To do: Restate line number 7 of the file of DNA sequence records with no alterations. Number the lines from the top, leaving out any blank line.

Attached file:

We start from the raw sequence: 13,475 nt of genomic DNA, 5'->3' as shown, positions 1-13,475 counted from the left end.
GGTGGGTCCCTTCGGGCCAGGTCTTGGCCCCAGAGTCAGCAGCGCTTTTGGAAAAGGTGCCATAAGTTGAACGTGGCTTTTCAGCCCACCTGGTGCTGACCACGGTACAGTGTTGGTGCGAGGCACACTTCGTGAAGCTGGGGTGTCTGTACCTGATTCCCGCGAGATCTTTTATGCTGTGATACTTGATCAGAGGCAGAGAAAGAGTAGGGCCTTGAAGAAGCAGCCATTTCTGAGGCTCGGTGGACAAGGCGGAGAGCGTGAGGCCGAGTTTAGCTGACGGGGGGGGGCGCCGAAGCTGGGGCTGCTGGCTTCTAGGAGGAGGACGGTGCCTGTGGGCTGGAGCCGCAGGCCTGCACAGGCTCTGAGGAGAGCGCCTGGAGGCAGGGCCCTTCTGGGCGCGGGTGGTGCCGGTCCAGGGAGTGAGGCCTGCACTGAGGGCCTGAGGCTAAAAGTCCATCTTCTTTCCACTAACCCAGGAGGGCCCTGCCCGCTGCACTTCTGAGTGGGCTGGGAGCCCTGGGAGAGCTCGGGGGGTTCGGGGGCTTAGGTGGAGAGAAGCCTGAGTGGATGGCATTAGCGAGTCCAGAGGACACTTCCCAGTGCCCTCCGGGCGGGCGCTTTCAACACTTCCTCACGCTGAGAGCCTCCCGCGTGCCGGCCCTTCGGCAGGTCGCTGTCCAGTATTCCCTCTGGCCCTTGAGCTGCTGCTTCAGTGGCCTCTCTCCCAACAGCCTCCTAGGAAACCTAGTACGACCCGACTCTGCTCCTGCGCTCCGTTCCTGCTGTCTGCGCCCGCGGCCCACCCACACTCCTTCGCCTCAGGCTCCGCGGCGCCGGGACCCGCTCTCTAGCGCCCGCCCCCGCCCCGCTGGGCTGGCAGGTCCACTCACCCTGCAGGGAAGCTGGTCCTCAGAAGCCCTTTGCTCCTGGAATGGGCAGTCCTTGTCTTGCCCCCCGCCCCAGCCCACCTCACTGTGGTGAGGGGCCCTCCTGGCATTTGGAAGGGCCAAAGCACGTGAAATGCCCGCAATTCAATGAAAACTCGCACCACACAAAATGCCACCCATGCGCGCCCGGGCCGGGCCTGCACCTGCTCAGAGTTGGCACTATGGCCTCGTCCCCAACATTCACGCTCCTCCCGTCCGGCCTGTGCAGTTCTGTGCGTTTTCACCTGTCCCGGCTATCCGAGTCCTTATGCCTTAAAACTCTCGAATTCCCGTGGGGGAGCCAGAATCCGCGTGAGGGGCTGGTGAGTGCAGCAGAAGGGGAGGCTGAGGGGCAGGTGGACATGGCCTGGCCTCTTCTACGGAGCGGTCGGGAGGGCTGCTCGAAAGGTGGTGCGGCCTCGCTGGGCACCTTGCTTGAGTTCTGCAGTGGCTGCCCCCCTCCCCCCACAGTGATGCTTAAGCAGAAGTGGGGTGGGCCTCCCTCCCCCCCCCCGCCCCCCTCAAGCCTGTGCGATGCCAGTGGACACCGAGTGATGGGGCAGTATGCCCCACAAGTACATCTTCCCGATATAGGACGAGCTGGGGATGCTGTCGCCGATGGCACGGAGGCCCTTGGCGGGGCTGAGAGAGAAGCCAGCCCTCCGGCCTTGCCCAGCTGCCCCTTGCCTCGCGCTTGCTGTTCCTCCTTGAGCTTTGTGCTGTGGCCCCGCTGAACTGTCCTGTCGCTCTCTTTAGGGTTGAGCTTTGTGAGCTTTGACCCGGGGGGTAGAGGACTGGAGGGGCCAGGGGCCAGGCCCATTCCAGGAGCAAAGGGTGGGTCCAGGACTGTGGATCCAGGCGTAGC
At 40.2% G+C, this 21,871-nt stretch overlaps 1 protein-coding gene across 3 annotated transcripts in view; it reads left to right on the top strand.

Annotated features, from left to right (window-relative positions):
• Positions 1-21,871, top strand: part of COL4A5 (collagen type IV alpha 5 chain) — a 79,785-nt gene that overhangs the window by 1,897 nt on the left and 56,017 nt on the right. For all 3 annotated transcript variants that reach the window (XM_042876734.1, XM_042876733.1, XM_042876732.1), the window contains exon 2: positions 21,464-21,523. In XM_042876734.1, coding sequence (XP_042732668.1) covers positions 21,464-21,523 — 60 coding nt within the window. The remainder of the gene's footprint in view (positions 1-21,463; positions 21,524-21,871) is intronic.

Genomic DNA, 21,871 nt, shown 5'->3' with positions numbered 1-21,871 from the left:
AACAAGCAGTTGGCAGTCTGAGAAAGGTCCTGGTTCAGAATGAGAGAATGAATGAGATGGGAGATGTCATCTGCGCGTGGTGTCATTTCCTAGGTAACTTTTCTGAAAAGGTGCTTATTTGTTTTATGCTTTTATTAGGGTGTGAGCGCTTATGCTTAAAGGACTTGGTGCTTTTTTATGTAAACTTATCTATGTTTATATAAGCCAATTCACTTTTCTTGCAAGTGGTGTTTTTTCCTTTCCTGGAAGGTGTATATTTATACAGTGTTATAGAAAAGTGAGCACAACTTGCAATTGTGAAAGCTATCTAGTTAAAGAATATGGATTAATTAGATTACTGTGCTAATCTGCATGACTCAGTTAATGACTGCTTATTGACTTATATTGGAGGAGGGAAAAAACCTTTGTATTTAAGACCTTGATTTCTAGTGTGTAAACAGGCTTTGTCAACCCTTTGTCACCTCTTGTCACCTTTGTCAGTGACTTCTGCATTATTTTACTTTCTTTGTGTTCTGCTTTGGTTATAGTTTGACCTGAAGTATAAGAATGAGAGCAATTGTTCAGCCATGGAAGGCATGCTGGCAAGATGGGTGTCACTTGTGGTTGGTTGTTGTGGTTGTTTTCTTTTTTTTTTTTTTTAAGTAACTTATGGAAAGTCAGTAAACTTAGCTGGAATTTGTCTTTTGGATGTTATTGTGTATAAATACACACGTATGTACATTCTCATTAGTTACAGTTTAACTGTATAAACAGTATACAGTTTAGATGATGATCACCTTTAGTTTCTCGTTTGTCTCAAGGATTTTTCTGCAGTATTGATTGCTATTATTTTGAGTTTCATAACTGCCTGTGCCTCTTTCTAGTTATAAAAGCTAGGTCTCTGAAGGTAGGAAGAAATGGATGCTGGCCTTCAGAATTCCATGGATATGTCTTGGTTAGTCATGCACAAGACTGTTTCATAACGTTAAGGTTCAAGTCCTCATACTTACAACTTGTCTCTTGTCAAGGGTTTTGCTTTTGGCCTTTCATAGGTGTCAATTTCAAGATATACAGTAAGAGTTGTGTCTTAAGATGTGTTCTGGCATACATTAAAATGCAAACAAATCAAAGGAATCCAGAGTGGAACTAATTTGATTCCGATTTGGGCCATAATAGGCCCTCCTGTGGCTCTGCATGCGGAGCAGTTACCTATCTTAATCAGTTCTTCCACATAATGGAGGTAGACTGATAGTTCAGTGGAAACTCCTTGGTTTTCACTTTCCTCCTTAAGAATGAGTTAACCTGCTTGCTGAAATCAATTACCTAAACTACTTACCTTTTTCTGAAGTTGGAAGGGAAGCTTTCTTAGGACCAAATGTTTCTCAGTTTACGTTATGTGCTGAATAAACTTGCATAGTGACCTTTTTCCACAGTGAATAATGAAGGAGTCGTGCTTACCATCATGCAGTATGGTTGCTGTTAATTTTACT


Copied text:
AACAAGCAGTTGGCAGTCTGAGAAAGGTCCTGGTTCAGAATGAGAGAATGAATGAGATGGGAGATGTCATCTGCGCGTGGTGTCATTTCCTAGGTAACTTTTCTGAAAAGGTGCTTATTTGTTTTATGCTTTTATTAGGGTGTGAGCGCTTATGCTTAAAGGACTTGGTGCTTTTTTATGTAAACTTATCTATGTTTATATAAGCCAATTCACTTTTCTTGCAAGTGGTGTTTTTTCCTTTCCTGGAAGGTGTATATTTATACAGTGTTATAGAAAAGTGAGCACAACTTGCAATTGTGAAAGCTATCTAGTTAAAGAATATGGATTAATTAGATTACTGTGCTAATCTGCATGACTCAGTTAATGACTGCTTATTGACTTATATTGGAGGAGGGAAAAAACCTTTGTATTTAAGACCTTGATTTCTAGTGTGTAAACAGGCTTTGTCAACCCTTTGTCACCTCTTGTCACCTTTGTCAGTGACTTCTGCATTATTTTACTTTCTTTGTGTTCTGCTTTGGTTATAGTTTGACCTGAAGTATAAGAATGAGAGCAATTGTTCAGCCATGGAAGGCATGCTGGCAAGATGGGTGTCACTTGTGGTTGGTTGTTGTGGTTGTTTTCTTTTTTTTTTTTTTTAAGTAACTTATGGAAAGTCAGTAAACTTAGCTGGAATTTGTCTTTTGGATGTTATTGTGTATAAATACACACGTATGTACATTCTCATTAGTTACAGTTTAACTGTATAAACAGTATACAGTTTAGATGATGATCACCTTTAGTTTCTCGTTTGTCTCAAGGATTTTTCTGCAGTATTGATTGCTATTATTTTGAGTTTCATAACTGCCTGTGCCTCTTTCTAGTTATAAAAGCTAGGTCTCTGAAGGTAGGAAGAAATGGATGCTGGCCTTCAGAATTCCATGGATATGTCTTGGTTAGTCATGCACAAGACTGTTTCATAACGTTAAGGTTCAAGTCCTCATACTTACAACTTGTCTCTTGTCAAGGGTTTTGCTTTTGGCCTTTCATAGGTGTCAATTTCAAGATATACAGTAAGAGTTGTGTCTTAAGATGTGTTCTGGCATACATTAAAATGCAAACAAATCAAAGGAATCCAGAGTGGAACTAATTTGATTCCGATTTGGGCCATAATAGGCCCTCCTGTGGCTCTGCATGCGGAGCAGTTACCTATCTTAATCAGTTCTTCCACATAATGGAGGTAGACTGATAGTTCAGTGGAAACTCCTTGGTTTTCACTTTCCTCCTTAAGAATGAGTTAACCTGCTTGCTGAAATCAATTACCTAAACTACTTACCTTTTTCTGAAGTTGGAAGGGAAGCTTTCTTAGGACCAAATGTTTCTCAGTTTACGTTATGTGCTGAATAAACTTGCATAGTGACCTTTTTCCACAGTGAATAATGAAGGAGTCGTGCTTACCATCATGCAGTATGGTTGCTGTTAATTTTACT